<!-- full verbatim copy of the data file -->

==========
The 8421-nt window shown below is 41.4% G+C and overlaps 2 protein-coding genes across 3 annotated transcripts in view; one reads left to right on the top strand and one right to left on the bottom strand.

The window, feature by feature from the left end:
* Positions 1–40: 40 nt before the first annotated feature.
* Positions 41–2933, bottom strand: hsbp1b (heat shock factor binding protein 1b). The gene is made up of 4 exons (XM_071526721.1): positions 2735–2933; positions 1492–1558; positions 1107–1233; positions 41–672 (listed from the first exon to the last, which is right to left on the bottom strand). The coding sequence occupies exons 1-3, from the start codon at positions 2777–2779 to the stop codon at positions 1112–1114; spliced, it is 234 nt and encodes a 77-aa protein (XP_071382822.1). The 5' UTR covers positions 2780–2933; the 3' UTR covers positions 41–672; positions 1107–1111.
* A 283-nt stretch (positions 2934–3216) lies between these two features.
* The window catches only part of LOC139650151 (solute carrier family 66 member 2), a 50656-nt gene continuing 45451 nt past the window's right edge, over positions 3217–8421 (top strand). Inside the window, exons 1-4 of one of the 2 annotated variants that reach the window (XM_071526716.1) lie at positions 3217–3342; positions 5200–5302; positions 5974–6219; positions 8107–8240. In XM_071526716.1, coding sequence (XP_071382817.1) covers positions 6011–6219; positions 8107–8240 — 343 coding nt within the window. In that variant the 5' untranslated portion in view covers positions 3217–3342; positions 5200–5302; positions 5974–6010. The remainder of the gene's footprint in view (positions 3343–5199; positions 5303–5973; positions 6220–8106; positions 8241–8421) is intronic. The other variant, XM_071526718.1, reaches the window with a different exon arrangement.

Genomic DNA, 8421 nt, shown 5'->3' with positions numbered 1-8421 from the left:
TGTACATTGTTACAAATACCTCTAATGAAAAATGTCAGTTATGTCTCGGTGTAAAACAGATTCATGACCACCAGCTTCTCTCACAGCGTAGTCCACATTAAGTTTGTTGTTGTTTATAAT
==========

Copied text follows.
The 8421-nt window shown below is 41.4% G+C and overlaps 2 protein-coding genes across 3 annotated transcripts in view; one reads left to right on the top strand and one right to left on the bottom strand.

The window, feature by feature from the left end:
* Positions 1–40: 40 nt before the first annotated feature.
* Positions 41–2933, bottom strand: hsbp1b (heat shock factor binding protein 1b). The gene is made up of 4 exons (XM_071526721.1): positions 2735–2933; positions 1492–1558; positions 1107–1233; positions 41–672 (listed from the first exon to the last, which is right to left on the bottom strand). The coding sequence occupies exons 1-3, from the start codon at positions 2777–2779 to the stop codon at positions 1112–1114; spliced, it is 234 nt and encodes a 77-aa protein (XP_071382822.1). The 5' UTR covers positions 2780–2933; the 3' UTR covers positions 41–672; positions 1107–1111.
* A 283-nt stretch (positions 2934–3216) lies between these two features.
* The window catches only part of LOC139650151 (solute carrier family 66 member 2), a 50656-nt gene continuing 45451 nt past the window's right edge, over positions 3217–8421 (top strand). Inside the window, exons 1-4 of one of the 2 annotated variants that reach the window (XM_071526716.1) lie at positions 3217–3342; positions 5200–5302; positions 5974–6219; positions 8107–8240. In XM_071526716.1, coding sequence (XP_071382817.1) covers positions 6011–6219; positions 8107–8240 — 343 coding nt within the window. In that variant the 5' untranslated portion in view covers positions 3217–3342; positions 5200–5302; positions 5974–6010. The remainder of the gene's footprint in view (positions 3343–5199; positions 5303–5973; positions 6220–8106; positions 8241–8421) is intronic. The other variant, XM_071526718.1, reaches the window with a different exon arrangement.

Genomic DNA, 8421 nt, shown 5'->3' with positions numbered 1-8421 from the left:
TGTACATTGTTACAAATACCTCTAATGAAAAATGTCAGTTATGTCTCGGTGTAAAACAGATTCATGACCACCAGCTTCTCTCACAGCGTAGTCCACATTAAGTTTGTTGTTGTTTATAAT